To stop, use the brakes to stop the bike, slide your butt forward off the saddle and put your weight on one foot. Lean the bicycle toward the other foot — so it is outboard of the pedal. Put that foot on the ground just as the bike stops. You use that foot and your hands to hold the bike while it’s stopped. And you use the other foot to lift a pedal into the power position for your next start.

Putting a foot down for a landing

Putting a foot down for a landing

We love teaching starting and stopping — and other skills — because we love to see both novices and experienced riders discover entirely different and better ways to do things on their bikes.

Try practicing this skill. Watch the video a few times. Then follow up with practice, so the sequence unfolds smoothly. It takes practice, as the saying goes, to get to Carnegie Hall.

Starting and stopping is only one of the several essential bike-handling techniques covered in the CyclingSavvy Train Your Bike session. The video is included in our free online Essentials course, and the steps are covered in our Bicycling Street Smarts booklet, also available as an Amazon Kindle e-book.

Should I Be Riding Now?

Should bicyclists be riding now? Should bicyclists wear face masks now to avoid the risk of catching the COVID-19 disease?

Common sense suggests that masks help, but the US Centers for Disease Control until recently downplayed them. With masks in short supply, the highest priority has been to ensure first responders and medical professionals have protection.

Judgments like that are about the Greater Good. They aren’t just about saving you in particular.  They are based on epidemiological risk assessments from one point of view or another.

Good Health and the Greater Good

I like to think that I advocate for the Greater Good, but I do better at that if I am in good health. I might take that idea farther than some people. By 1978, bicycle helmets were becoming common, and like many people I wore one.   But I was unique in wearing an industrial respirator mask when riding in the city.

Should bicyclists wear face masks? The author wore one in 1978.

The author riding with helmet and mask in 1978 in Cambridge, Massachusetts. Photo by Anita Brewer-Siljeholm

Cities were smelly in 1978.  Most cars did not have catalytic converters. Brake shoes were made of asbestos, and they shed asbestos fibers into the air. But my respirator worked great. Car exhaust had a heavy, oily smell back then, but it came through the mask odorless. Acrid diesel-bus exhaust exited the mask’s activated charcoal filters smelling like a fresh slice of whole-wheat toast.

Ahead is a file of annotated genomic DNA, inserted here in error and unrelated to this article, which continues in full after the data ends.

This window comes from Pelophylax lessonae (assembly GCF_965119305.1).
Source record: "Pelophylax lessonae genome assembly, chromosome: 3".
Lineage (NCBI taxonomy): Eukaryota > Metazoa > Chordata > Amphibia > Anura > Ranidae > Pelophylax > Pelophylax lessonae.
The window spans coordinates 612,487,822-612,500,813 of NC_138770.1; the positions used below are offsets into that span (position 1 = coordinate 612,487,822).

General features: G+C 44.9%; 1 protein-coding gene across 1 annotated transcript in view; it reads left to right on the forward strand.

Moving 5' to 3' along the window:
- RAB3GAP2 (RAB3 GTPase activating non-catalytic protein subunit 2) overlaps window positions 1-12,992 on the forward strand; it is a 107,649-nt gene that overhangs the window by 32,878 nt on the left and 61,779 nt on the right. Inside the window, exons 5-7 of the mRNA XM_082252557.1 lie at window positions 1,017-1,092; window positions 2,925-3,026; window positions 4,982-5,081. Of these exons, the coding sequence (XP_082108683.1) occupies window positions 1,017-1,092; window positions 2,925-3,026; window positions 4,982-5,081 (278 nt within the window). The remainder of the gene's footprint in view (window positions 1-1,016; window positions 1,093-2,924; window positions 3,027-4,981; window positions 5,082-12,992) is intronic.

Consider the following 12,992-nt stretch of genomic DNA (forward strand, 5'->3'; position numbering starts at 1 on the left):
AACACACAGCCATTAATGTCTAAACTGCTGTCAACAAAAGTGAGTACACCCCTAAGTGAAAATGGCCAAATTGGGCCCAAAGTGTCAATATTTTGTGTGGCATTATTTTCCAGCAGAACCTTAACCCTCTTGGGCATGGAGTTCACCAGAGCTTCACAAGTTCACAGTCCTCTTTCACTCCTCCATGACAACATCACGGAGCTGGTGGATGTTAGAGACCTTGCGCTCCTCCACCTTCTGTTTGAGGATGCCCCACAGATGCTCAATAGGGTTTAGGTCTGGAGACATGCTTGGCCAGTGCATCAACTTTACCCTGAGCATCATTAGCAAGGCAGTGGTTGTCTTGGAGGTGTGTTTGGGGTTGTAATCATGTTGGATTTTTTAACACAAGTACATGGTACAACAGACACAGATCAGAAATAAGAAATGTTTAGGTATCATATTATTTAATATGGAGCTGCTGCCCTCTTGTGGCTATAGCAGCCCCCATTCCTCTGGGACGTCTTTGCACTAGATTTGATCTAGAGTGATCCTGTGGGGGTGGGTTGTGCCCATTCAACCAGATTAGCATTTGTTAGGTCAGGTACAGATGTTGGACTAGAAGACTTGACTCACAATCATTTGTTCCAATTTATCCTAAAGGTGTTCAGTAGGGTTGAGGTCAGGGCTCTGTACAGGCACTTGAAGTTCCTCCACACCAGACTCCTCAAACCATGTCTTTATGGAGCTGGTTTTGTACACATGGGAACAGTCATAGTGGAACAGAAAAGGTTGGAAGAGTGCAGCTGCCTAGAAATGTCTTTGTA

If I hadn’t been wearing a respirator mask while cycling in the late 70s, the damage to my lungs and body would have been as significant as if I smoked cigarettes. Then, things got better.  As pollution control on cars improved, I used the respirator less. It deteriorated in storage, and eventually I threw it away.

Now we have a different problem.

The pandemic has created a new and different problem.  CyclingSavvy outdoor sessions have been postponed or canceled. Bicycle clubs have suspended their group ride programs.  Should I ride at all? Wear a mask?

There is no absolute social distancing. The widely cited 6-foot rule reflects a balance of  risk against what people will tolerate.  The good news is that you don’t get infected by just one individual virus spore. Exhaustive research on the AIDS virus has established that there is a threshold level of contamination below which it does not take hold in a person. With the virus that causes COVID-19, the principle is the same, though the amount is not yet known. Individual susceptibility varies, and a higher dose appears to result in worse symptoms. Wearing a mask does lower the risk of catching the disease, or transmitting it.

Are Masks Practical?

I happen to have a few N95 masks left over from sanding and painting projects (opened box, not accepted for donation). I have shaved my beard for the first time in 50 years to make the masks work better.

My wife and I reserve the masks for shopping trips. We use them only once every several days, so they have time to decontaminate themselves.  (Viruses die outside of the host animal’s body.) Three or four masks between us will probably hold out until supply improves. I  wear eye-protection goggles over my eyeglasses. We also happen to have a couple of surgical masks.

My experience:

  • An N95 mask proved practical only for short bicycle trips, especially in cold weather, because I couldn’t lift it off my face to blow my nose.
  • A surgical mask is not practical for me when cycling in cool weather, because it doesn’t seal, and fogs my glasses. Lifting this mask is possible, though, without unbuckling the helmet.
  • There are too many kinds of improvised cloth masks for me to come to a single conclusion. A bandana that hangs down and can be lifted up is probably going to allow blowing the nose.
  • An industrial respirator mask is practical, though it could become uncomfortable on a long ride. The degree of protection it provides depends on the type of filters.

Any mask will somewhat impair breathing.

Should Bicyclists Wear Face Masks For Shopping Trips?

While I have access to a car, I prefer to shop by bicycle. The bicycle is more convenient when I am bringing home a small load. Cycling to the store alone generally carries far less risk of infection than riding public transportation. But when shopping, I have to interact with people, and sometimes go into a store.

Should bicyclists wear face masks for this kind of trip? Yes, at least when going into the store, but also if having to ride under crowded conditions.

For shopping trips, I wear gardening gloves with rubber fingers and palms. I carry a small bottle with disinfectant solution, and disinfectant wipes. I disinfect the shopping-cart handle before gripping it. I also disinfect my gloves, then my hands after I leave the store. When I get home I disinfect them again after removing the mask, goggles and helmet.

The reusable shopping bag in the picture below does not go into the store. Stores in Massachusetts don’t accept them any more, as they might carry infection. I use the bag after I’m done shopping, to increase the carrying capacity of my bicycle.

Should bicyclists wear face masks? The author in full kit for a shopping trip.